In a meeting this morning the work of John Fritz from University Maryland Baltimore County came up and I went to have a look as we are thinking about better Blackboard stats both for the eLearning team and for providing to academics.
When I got to the webpage http://www.umbc.edu/oit/newmedia/blackboard/stats/ I was surprised to see that they are making their stats publicly available, showing which courses are the most active. I wonder what effect that is having on competition between courses? Also kudo’s for openness.
One of the more interesting stats are the “Grade distribution” reports. It turns out that students who gain a A on average have more Blackboard activity than students that get a B who in turn have more than those with a C etc etc. Now I found a similar correlation with A level students at a College I used to work at and Dave Pattern on his blog here and here found the same with number of books & eBooks taken out of a library.
Now you are probably thinking – so what! Its really no surprise that students who get good grades tend as a group to have done more than students who get less good grades. The simple equation
Ability X Effort = Grade (or Ability X Effort X Teachers Skill = Grade)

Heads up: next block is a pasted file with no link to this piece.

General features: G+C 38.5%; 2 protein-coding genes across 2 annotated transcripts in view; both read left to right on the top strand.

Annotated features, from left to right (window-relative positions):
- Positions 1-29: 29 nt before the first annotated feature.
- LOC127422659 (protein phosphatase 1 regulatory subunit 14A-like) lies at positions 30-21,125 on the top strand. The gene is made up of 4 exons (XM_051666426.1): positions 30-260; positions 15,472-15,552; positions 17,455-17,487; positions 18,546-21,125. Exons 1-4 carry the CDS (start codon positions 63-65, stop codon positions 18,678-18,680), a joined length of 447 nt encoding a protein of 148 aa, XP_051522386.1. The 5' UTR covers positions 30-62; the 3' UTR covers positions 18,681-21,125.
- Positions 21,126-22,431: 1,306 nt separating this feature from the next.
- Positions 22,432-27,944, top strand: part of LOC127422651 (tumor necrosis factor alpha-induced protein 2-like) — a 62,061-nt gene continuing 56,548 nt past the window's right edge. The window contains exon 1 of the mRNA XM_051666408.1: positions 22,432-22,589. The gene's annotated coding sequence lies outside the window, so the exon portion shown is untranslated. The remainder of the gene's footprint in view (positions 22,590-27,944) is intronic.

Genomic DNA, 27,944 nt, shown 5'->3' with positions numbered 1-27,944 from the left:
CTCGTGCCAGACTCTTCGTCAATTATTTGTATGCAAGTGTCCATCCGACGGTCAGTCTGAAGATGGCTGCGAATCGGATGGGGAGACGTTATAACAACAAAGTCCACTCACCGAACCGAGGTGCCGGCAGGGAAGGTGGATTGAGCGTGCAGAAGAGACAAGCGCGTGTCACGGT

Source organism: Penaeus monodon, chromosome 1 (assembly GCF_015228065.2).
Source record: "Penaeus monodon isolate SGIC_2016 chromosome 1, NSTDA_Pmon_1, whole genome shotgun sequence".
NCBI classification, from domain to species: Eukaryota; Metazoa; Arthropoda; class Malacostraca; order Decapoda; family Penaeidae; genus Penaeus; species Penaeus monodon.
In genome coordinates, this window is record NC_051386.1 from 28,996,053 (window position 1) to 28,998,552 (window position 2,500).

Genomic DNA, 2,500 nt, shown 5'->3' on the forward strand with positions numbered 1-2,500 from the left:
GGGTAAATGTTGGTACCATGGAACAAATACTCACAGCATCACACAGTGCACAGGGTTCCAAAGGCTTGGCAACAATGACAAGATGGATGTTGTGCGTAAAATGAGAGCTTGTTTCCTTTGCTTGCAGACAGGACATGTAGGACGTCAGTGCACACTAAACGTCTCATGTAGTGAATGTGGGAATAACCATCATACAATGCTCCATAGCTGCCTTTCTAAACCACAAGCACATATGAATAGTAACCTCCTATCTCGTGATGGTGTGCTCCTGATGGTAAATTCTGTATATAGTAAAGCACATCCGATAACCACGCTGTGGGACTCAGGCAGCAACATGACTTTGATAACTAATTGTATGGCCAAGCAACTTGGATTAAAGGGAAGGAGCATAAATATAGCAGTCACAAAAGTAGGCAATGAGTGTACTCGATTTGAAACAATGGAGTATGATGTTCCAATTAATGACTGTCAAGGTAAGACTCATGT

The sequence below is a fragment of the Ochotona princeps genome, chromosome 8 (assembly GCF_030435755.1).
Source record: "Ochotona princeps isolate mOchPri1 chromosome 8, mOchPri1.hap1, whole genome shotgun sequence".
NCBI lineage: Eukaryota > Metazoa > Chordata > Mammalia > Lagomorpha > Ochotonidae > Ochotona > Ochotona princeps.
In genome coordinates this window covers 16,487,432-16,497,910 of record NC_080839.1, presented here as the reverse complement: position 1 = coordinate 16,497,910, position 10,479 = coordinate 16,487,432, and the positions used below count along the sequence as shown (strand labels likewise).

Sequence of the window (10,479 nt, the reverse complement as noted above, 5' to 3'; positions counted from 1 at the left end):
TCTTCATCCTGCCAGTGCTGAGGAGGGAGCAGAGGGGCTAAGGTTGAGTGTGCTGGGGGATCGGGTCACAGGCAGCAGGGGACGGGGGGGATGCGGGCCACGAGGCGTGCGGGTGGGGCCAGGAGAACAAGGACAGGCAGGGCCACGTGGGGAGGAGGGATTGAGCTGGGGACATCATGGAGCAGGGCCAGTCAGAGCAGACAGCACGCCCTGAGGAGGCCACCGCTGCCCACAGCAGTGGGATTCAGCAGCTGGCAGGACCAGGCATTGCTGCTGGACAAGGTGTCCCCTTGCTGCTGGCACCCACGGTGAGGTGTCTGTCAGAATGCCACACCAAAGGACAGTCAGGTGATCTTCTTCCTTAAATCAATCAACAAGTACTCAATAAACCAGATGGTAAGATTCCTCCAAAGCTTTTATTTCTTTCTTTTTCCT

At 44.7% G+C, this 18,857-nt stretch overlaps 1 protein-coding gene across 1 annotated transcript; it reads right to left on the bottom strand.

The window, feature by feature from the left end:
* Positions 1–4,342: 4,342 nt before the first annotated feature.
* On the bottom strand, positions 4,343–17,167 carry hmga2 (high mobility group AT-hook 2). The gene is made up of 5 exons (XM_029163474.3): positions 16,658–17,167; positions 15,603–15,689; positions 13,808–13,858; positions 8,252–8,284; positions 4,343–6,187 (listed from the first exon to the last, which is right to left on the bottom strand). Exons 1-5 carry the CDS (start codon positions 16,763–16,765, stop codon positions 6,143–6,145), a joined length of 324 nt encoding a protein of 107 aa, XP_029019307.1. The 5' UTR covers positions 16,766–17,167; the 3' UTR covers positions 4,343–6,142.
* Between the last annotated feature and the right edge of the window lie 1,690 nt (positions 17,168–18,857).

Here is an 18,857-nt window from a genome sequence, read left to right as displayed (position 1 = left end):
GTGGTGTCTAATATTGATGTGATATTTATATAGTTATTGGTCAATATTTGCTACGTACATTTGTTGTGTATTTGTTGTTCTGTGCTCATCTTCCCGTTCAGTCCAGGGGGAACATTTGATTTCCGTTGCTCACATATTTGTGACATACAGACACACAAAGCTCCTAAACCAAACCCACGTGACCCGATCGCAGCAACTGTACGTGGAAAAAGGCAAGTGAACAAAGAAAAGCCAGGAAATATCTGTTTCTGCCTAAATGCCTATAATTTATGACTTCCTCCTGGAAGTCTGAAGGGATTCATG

would indicate this. However what is different is that the statistics provide an indication of students that might not be putting in enough effort AND if staff access the stats early enough in the course then they can intervene, possibly raising the grades of the students in question.
When I looked at what they are doing for the users I was again impressed there are 2 types of reports available to their users. One for the Academics which allows them to see the activity of the students in their class, what tools they use how many clicks/sessions etc so far so expected.
The interesting part was the one for the students, this allowed them to select a grade from the grade center and a start and end date (if left blank it pulls all activity). It then returns their activity their grade AND the average activity of the students in their cohort for each grade.
Obviously you do have to be a little careful with this – meaningless clicks to increase your activity will NOT improve your grade, however it does give you an idea of your result in comparison to your effort.
For example —————————————
John Doe studies for 5 hours each week for 3 weeks before a test, clocking up 62 hits over 5 sessions (each session being 3 hours long) and gets a C in the test.
Grade Hits Sessions
A 122 6.8
B 98 5.6
C 67 4.9
D 46 3.1
Looking at the report he can see that more sessions and hits could give him a better grade next time. So if he increases his study time for each session to 4 hours rather than 3 that should get him a B and if he has 7 sessions instead of 5 he might get an A.
John books in 6 sessions of 4 hours into his calendar – hopefully a A grade is not too far away!
Now obviously it might not happen exactly as in the example – ability plays a part as well, but if extra effort is put in it should pay off, the Student might do the effort required for an A and only get a B but thats still an improvement on a C. The beauty of the tool is that it provides a student with motivation.